In doing some other research and cybersleuthing for another project, I ran across the CEDA project – The META-Profession Project: Exploring and Recognizing the Full Complexity of the Skills required by Faculty Work in Higher Education.
From the site:
‘The purpose of the Meta-Profession Project is to promote a better understanding of the full complexity and variety of higher education faculty work. Such an understanding can contribute to the development of comprehensive faculty evaluation systems, the design of professional growth and development programs, and the establishment of academic policies and procedures that more fully support faculty in the full range of their diverse professional duties and responsibilities. Additionally, the Meta-Profession project aims to provide an over-arching model for both promoting research on faculty work and providing a convenient rubric for categorizing extant research in the field.:
There are five main sections to this web site:
A summary description of the meta-profession concept.
A chronology the development and use of the meta-profession model in terms of papers and presentations that may be downloaded (this section also includes additional papers on related topics of interest by the project authors).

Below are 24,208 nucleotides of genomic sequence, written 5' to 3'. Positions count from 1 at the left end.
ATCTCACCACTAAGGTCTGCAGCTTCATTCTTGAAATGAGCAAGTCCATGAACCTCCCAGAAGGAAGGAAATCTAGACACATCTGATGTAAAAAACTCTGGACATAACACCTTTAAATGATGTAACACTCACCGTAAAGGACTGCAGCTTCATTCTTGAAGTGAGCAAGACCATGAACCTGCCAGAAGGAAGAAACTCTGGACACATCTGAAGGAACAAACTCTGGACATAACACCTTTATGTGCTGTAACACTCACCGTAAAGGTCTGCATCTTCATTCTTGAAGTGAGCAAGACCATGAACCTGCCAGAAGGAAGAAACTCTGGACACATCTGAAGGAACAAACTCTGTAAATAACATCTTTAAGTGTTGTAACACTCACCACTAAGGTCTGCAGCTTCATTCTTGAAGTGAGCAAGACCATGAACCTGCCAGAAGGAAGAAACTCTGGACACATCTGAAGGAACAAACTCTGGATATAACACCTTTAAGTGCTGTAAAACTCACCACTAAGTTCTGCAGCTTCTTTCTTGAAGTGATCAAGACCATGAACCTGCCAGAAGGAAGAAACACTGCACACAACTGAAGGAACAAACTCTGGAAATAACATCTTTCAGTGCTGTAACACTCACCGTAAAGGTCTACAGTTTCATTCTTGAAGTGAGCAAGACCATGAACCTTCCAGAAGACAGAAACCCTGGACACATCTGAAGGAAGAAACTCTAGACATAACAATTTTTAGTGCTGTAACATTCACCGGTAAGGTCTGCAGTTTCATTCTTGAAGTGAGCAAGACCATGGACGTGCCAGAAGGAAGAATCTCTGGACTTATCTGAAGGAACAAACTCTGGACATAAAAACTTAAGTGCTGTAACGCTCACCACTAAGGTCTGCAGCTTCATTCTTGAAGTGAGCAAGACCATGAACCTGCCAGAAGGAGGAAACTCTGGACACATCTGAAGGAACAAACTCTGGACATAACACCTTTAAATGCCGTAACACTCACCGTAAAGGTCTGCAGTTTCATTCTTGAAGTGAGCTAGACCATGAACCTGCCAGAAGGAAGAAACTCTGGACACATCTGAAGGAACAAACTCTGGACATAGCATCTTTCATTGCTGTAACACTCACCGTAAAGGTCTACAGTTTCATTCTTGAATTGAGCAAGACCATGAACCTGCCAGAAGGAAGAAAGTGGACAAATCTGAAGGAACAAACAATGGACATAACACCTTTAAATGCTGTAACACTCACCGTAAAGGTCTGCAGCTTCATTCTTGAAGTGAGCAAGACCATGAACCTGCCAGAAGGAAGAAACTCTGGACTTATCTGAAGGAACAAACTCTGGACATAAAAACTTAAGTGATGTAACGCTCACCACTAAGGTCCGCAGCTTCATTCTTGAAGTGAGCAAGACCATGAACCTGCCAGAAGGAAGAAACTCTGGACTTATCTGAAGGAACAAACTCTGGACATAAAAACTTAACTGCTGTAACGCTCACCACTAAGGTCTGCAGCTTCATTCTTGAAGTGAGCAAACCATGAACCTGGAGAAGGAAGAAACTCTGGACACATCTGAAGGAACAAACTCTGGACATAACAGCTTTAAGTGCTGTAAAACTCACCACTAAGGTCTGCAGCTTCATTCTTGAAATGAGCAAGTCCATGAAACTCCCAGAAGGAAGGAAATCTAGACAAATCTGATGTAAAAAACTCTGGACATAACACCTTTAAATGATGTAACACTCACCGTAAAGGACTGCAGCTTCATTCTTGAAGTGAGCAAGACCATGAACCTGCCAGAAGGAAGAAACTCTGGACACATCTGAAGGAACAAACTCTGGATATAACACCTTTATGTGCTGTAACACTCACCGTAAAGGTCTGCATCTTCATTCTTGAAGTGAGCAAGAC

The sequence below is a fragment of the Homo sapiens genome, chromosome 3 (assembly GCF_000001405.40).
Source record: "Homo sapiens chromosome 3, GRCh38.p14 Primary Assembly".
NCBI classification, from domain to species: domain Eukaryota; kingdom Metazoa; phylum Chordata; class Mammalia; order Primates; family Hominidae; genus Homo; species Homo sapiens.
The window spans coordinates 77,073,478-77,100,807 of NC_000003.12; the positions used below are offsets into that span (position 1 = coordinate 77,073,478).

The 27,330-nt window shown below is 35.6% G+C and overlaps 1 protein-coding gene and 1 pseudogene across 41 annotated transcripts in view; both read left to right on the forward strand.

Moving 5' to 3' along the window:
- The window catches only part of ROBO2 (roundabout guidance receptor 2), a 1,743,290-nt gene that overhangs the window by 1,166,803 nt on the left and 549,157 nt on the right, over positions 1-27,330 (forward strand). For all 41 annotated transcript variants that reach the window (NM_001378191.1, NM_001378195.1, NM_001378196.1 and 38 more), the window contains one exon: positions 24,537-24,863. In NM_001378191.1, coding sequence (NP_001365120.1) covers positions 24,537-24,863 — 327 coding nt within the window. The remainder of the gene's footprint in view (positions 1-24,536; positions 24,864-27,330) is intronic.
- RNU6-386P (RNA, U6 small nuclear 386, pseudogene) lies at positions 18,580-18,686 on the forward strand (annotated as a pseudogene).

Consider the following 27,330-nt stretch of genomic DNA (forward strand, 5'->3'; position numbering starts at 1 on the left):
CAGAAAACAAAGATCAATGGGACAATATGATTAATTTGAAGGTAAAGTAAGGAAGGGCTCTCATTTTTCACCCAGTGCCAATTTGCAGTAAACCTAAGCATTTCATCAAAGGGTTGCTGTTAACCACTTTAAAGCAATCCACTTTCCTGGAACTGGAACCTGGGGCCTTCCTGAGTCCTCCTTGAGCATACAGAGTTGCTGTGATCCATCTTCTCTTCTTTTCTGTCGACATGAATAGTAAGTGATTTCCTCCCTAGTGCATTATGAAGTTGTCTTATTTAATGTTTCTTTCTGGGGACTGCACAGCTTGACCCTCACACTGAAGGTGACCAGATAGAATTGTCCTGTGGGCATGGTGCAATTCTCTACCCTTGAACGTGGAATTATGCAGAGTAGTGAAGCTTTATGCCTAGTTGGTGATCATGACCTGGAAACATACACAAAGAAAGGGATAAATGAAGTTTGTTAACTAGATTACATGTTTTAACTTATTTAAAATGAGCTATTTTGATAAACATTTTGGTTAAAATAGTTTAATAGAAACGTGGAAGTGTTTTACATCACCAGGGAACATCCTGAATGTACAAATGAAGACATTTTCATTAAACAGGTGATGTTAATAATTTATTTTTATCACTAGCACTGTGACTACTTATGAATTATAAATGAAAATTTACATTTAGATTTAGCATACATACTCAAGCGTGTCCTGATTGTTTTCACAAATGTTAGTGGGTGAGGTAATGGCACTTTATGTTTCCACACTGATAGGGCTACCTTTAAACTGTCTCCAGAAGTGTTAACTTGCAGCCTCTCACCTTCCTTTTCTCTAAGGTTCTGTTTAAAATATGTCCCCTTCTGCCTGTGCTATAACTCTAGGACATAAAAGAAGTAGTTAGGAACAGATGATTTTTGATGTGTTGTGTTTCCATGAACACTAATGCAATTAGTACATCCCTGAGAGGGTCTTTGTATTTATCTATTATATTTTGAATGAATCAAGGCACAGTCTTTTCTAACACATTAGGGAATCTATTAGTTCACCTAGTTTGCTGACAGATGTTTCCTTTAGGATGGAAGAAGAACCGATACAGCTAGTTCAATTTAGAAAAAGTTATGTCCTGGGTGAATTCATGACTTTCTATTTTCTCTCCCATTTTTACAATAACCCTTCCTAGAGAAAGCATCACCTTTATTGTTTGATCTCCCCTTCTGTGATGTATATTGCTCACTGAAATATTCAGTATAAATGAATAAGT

An entry to the various matrices that define the model. These matrices are interactive and may be explored in a variety of ways.
An invitation to contribute to the model.
Contacting the authors, Raoul A. Arreola, Ph.D., Professor Emeritus (The University of Tennessee Health Science Center) and Michael Theall, Ph.D. (Youngstown State University).
Take a look at the “Skill Sets” matrix for scholarly/creative activities (a SoTL case discussion). The authors state, “The Meta-Profession project derives from a conceptualization of the professoriate as practicing a ‘meta’ profession. That is, a college professor must perform at a professional level a variety of roles that require expertise and skills in areas that often extend beyond the faculty member’s specific area of scholarly expertise or “Base Profession”. Thus, the skill sets required by faculty to perform in these roles are divided into two general categories: Base Profession Skills and the additional Meta-Profession Skills. These skill sets are delineated in a series of matrices which show the interaction between a specific role (e.g., teaching, scholarly/creative activities, service, or administration) and the skills required by the work involved in carrying out that role.” There are links to begin exploring the Meta-Profession Model and year-by year abstracts and links to resources.